Warning: spoilers throughout.
Actually, make that Huh. Venice. After the second half of “Flesh and Stone” made it clear that the mysterious crack in time and Amy’s role in the possible decay of the entire universe were now to take front stage, “The Vampires of Venice” takes an unexpected step back. Gone is the urgency of the season’s big mystery, replaced instead with a race to fix Amy’s relationship with Rory. So, you know: Huh.
What we get with “Venice” isn’t the payoff to the previous episode’s big cliffhanger we wanted, but it’s a perfectly serviceable – in the best sense of a word usually reserved for worst-sense scenarios – mid-season adventure. “Who” fans will recognize this as a “settled in” episode, the sort of yarn that’s offered after the Doctor is finished showing new companions (and producers are finished showing new viewers) all the TARDIS can do: voyages to the past, future, other worlds. Characters have been introduced, story arc ideas have been cemented, and now it’s time to, well, just plain settle in.
But don’t confuse a settled-in mid-season adventure with “filler.” “Venice” still thrills nicely; aside from the obligatory bits introducing Rory to the TARDIS life and the teasing mentions of “the end of all things” peppered lightly throughout, it’ll likely go on to become one of those episodes fans can revisit at random for a light evening’s rerun entertainment, free of the burdens of heavy continuity.
Having realized all of that sounds like two clumsy paragraphs of backhanded compliment, I’ll simply reword it as: Darn good episode, even if the eagerly awaited resolution to the “Flesh and Stone” ending disappoints.
Disappointment aside, the episode’s open is awfully cute, revealing the Eleventh Doctor to be even more socially awkward than any of his predecessors (no small feat). The Doctor sees nothing wrong with himself replacing a stripper inside an oversized cake – indeed, he barely seems to understand the basic concept of strippers. (Toby Whithouse’s dialogue sings in moments like this: “There’s a girl sitting outside in a bikini. Could someone let her inside and give her a jumper? Lucy. Lovely girl. Diabetic.”) Nor does he realize – until far too late – the implications of announcing Amy’s kissing abilities in front of Rory’s stag party. Oh, dear.
(Is the Doctor’s social ineptness to blame for his pissy attitude? Perhaps. Consider the moment where he complains that Rory deduces the mechanics of the TARDIS. The Doctor becomes impossible to read here. Is he genuinely angry, as he appears, that Rory isn’t tossing him the usual wide-eyed “bigger on the inside” spiel? Is he upset that Rory, by “reading up” on scientific theories, is perhaps a threat to his intellectual superiority, a sense of superiority on which the Doctor’s ego thrives? Or is he just mildly disappointed that he’s found someone he’s unable to wow using the old standbys, and his emotions are just coming out all wrong? Between this and the character’s other verbal and physical “eccentricities,” it’s quite possible this entire series is about a time-traveling hero with Asperger.)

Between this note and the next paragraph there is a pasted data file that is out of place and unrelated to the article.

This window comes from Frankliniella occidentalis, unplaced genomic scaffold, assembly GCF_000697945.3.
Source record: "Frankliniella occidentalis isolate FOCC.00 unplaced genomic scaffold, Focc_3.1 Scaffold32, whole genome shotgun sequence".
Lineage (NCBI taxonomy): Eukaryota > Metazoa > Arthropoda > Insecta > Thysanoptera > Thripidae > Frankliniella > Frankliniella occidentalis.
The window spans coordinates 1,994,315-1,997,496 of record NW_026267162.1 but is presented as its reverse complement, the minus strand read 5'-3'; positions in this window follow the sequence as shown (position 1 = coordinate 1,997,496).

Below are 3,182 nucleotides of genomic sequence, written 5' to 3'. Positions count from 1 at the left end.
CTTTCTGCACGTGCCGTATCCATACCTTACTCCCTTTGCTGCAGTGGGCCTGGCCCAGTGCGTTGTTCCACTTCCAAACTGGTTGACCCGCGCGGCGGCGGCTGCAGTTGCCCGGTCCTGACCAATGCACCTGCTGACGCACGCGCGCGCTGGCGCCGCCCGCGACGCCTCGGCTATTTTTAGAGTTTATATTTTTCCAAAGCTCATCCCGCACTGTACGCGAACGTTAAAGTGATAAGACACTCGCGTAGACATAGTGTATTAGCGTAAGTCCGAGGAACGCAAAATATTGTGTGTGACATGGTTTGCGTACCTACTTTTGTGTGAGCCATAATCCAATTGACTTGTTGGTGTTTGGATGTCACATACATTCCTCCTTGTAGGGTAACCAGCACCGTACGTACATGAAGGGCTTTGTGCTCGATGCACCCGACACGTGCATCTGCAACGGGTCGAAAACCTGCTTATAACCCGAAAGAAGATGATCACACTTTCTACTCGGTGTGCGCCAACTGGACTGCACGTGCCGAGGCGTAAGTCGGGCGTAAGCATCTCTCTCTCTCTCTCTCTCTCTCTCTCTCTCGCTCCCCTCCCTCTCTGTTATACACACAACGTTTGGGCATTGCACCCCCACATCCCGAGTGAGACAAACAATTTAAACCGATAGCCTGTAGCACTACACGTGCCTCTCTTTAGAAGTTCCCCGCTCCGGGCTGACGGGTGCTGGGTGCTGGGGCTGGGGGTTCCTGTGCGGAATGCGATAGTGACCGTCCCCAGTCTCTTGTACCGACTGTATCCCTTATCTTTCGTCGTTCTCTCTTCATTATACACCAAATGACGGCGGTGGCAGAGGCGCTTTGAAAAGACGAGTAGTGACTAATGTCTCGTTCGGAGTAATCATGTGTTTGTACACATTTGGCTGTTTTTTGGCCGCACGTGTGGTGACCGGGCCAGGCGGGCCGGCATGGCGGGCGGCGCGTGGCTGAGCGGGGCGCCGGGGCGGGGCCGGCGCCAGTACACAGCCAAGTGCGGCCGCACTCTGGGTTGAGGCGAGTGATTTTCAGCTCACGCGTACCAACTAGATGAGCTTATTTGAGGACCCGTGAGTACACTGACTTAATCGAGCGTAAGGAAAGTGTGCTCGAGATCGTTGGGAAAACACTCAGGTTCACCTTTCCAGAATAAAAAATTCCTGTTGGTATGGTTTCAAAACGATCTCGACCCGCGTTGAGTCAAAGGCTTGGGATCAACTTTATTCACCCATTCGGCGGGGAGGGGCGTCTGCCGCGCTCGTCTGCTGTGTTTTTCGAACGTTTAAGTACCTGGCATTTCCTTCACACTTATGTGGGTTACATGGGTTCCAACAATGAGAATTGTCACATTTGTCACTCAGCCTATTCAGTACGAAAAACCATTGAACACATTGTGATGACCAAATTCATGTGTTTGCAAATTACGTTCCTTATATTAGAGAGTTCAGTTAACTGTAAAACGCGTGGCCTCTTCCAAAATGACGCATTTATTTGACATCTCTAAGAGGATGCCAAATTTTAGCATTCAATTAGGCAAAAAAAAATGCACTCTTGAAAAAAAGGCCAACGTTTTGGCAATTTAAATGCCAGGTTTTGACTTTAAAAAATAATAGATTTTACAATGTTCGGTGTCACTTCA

Whithouse’s teleplay then moves on to explain away five years of New “Who” Doctor-swooning: it’s all, you know, because of the TARDIS. Its power is enough to dazzle and figuratively blind, he says, and whether it’s true or if he’s just unloading a pile of B.S. in order to spin Amy back toward her fiancé, I don’t care. It sounds plausible enough for me.
The rest of the episode is standard “Who” fare – action, horror, comedy, all rolled up and served up in a clever sci-fi dressing. Whitehouse barely seems interested in the mechanics of the plot, which basically roll along to get Amy and Rory in and out of various troubles while revealing – to no fan’s real surprise – that the vampires aren’t vampires, they’re aliens.
Where Whithouse is concerned instead, fortunately enough, is in the character interaction. And not just between the Doctor, Amy, and Rory, either (although the Doctor/Rory bits are quite funny indeed; Arthur Darvill makes as good a bickering partner as his castmates). “Venice” delivers its best moments in the exchanges between the Doctor and “fish queen” Rosanna (Helen McCrory), both lamenting their roles as Last of Their Kind. At times, the script gets flirtatious, almost sexual – director Jonny Campbell gets the camera in tight as the actors crowd each other in an intimate dance of sorts. Watch how Smith and McCrory play off each other: she’s willing to use her feminine wiles to get her way; he’s thankful to find an alien who can stimulate him mentally. Sure, the Doctor’s encountered aliens before this season, but none yet acted as an intellectual and emotional equal.
Equal, but opposite: Rosanna cannot see the harm in sacrificing a fraction of one population to save the entirety of another. Despite her vast intelligence, she is oblivious to her own villainy. This is what makes her a good villain – and a great tragic figure, as she sacrifices herself to feed her fellow beasts, all the while unable to comprehend why her actions were wrong.
Rosanna’s final scene is so heavy (her sacrifice, yes, but also her hateful reminder to the Doctor of all the species he’s watched die) that the lightness of the epilogue is so welcome. Rory officially joins the TARDIS crew, and for what seems to be the first time since the series relaunched, everyone seems to be happy with a crowded police box. Amy’s invitation for Rory to stay, and the Doctor’s happy seconding of it, is a nice change from the pouting Rose would throw our way whenever someone would move in on her man. The Doctor and Rory even jokingly admits to being Amy’s “boys.” Would the Tenth Doctor and Mickey ever say the same?